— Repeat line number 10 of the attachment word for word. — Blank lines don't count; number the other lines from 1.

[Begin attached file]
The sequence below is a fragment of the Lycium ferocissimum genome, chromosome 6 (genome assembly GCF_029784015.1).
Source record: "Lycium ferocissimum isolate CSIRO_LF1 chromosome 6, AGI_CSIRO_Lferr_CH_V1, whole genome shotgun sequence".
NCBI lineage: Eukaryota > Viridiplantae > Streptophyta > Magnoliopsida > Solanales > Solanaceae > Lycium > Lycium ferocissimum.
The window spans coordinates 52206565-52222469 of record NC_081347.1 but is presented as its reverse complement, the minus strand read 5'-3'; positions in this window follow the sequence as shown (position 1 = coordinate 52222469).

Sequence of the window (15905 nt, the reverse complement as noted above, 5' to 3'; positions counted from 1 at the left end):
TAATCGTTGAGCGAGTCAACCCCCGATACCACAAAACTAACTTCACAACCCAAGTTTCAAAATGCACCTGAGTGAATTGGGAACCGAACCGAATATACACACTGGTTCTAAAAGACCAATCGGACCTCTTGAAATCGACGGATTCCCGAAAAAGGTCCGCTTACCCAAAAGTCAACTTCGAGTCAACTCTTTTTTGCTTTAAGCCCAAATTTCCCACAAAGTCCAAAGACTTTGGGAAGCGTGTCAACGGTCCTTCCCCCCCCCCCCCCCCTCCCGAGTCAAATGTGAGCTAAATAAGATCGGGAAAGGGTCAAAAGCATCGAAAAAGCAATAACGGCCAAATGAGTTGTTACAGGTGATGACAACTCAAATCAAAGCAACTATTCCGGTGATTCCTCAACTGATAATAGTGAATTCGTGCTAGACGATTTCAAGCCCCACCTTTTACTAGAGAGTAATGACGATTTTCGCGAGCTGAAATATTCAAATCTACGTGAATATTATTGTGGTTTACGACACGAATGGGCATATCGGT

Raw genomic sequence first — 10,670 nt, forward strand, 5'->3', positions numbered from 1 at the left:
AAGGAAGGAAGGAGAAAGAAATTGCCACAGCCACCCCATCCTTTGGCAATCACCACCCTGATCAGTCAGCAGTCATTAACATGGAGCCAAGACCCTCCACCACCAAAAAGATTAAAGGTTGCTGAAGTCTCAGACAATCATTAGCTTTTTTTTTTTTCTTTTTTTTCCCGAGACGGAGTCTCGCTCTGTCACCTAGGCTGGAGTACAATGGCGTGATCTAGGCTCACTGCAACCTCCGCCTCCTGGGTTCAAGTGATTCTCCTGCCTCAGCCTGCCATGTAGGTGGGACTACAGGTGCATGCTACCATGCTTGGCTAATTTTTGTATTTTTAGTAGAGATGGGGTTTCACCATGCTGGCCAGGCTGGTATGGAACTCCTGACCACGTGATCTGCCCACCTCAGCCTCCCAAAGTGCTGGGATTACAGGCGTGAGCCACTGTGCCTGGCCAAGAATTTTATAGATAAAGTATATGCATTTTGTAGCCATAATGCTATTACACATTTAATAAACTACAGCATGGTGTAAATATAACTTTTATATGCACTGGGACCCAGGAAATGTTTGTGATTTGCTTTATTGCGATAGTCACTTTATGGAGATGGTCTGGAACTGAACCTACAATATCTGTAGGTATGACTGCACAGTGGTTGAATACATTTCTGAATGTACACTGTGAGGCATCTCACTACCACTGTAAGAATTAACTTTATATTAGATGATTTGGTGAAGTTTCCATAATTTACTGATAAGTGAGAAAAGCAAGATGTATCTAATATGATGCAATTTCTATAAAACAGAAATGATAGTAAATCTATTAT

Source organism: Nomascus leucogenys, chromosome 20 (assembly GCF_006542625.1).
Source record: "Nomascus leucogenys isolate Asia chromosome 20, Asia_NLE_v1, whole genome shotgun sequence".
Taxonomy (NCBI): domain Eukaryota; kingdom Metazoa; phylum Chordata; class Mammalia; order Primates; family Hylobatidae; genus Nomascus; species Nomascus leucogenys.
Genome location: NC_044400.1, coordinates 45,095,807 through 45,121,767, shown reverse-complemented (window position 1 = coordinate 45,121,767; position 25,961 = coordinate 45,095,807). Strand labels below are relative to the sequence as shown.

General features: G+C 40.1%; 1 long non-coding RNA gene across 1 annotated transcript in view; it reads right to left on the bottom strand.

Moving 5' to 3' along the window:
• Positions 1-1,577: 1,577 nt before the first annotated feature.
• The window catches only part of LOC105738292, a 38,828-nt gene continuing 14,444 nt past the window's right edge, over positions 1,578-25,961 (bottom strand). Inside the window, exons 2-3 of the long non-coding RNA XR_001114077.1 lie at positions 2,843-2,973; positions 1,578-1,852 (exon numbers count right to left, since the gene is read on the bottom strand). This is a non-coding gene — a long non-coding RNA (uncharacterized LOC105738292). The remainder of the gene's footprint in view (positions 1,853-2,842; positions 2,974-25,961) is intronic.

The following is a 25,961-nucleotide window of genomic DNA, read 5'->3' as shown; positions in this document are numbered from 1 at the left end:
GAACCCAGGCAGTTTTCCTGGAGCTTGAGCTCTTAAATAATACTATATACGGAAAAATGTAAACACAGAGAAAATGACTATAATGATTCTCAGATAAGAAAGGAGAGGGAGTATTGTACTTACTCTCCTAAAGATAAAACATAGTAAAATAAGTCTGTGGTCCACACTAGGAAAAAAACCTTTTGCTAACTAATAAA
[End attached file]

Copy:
Source record: "Nomascus leucogenys isolate Asia chromosome 20, Asia_NLE_v1, whole genome shotgun sequence".